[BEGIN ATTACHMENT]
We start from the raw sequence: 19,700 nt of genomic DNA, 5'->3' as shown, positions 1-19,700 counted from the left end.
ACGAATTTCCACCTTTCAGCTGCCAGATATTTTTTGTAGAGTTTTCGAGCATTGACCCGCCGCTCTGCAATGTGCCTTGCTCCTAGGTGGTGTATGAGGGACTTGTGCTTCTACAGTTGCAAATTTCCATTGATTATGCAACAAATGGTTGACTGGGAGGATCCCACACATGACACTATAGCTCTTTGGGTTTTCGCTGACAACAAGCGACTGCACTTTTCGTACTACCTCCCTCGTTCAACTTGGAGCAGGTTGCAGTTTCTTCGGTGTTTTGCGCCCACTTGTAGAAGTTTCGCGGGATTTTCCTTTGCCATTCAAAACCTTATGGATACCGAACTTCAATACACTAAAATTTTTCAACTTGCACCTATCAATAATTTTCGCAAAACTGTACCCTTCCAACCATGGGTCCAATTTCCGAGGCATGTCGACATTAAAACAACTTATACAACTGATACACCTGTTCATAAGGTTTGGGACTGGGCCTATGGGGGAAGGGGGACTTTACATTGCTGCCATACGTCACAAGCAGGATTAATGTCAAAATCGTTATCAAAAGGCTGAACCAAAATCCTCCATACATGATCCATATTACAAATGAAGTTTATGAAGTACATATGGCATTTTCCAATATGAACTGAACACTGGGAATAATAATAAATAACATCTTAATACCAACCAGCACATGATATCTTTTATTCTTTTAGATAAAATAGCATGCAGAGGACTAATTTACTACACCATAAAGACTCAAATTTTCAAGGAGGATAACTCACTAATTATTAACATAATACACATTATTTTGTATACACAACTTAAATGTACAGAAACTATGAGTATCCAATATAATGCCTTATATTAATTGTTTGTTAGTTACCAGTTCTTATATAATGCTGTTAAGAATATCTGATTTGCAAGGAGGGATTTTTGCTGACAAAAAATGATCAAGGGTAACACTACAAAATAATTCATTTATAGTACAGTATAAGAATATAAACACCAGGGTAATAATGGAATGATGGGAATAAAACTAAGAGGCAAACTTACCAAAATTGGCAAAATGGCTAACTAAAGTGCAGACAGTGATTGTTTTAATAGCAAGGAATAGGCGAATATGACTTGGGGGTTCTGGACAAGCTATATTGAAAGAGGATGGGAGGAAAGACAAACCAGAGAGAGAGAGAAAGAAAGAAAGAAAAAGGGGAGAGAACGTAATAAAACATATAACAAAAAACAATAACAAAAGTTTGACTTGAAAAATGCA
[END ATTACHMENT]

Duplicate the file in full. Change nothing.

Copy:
We start from the raw sequence: 19,700 nt of genomic DNA, 5'->3' as shown, positions 1-19,700 counted from the left end.
ACGAATTTCCACCTTTCAGCTGCCAGATATTTTTTGTAGAGTTTTCGAGCATTGACCCGCCGCTCTGCAATGTGCCTTGCTCCTAGGTGGTGTATGAGGGACTTGTGCTTCTACAGTTGCAAATTTCCATTGATTATGCAACAAATGGTTGACTGGGAGGATCCCACACATGACACTATAGCTCTTTGGGTTTTCGCTGACAACAAGCGACTGCACTTTTCGTACTACCTCCCTCGTTCAACTTGGAGCAGGTTGCAGTTTCTTCGGTGTTTTGCGCCCACTTGTAGAAGTTTCGCGGGATTTTCCTTTGCCATTCAAAACCTTATGGATACCGAACTTCAATACACTAAAATTTTTCAACTTGCACCTATCAATAATTTTCGCAAAACTGTACCCTTCCAACCATGGGTCCAATTTCCGAGGCATGTCGACATTAAAACAACTTATACAACTGATACACCTGTTCATAAGGTTTGGGACTGGGCCTATGGGGGAAGGGGGACTTTACATTGCTGCCATACGTCACAAGCAGGATTAATGTCAAAATCGTTATCAAAAGGCTGAACCAAAATCCTCCATACATGATCCATATTACAAATGAAGTTTATGAAGTACATATGGCATTTTCCAATATGAACTGAACACTGGGAATAATAATAAATAACATCTTAATACCAACCAGCACATGATATCTTTTATTCTTTTAGATAAAATAGCATGCAGAGGACTAATTTACTACACCATAAAGACTCAAATTTTCAAGGAGGATAACTCACTAATTATTAACATAATACACATTATTTTGTATACACAACTTAAATGTACAGAAACTATGAGTATCCAATATAATGCCTTATATTAATTGTTTGTTAGTTACCAGTTCTTATATAATGCTGTTAAGAATATCTGATTTGCAAGGAGGGATTTTTGCTGACAAAAAATGATCAAGGGTAACACTACAAAATAATTCATTTATAGTACAGTATAAGAATATAAACACCAGGGTAATAATGGAATGATGGGAATAAAACTAAGAGGCAAACTTACCAAAATTGGCAAAATGGCTAACTAAAGTGCAGACAGTGATTGTTTTAATAGCAAGGAATAGGCGAATATGACTTGGGGGTTCTGGACAAGCTATATTGAAAGAGGATGGGAGGAAAGACAAACCAGAGAGAGAGAGAAAGAAAGAAAGAAAAAGGGGAGAGAACGTAATAAAACATATAACAAAAAACAATAACAAAAGTTTGACTTGAAAAATGCA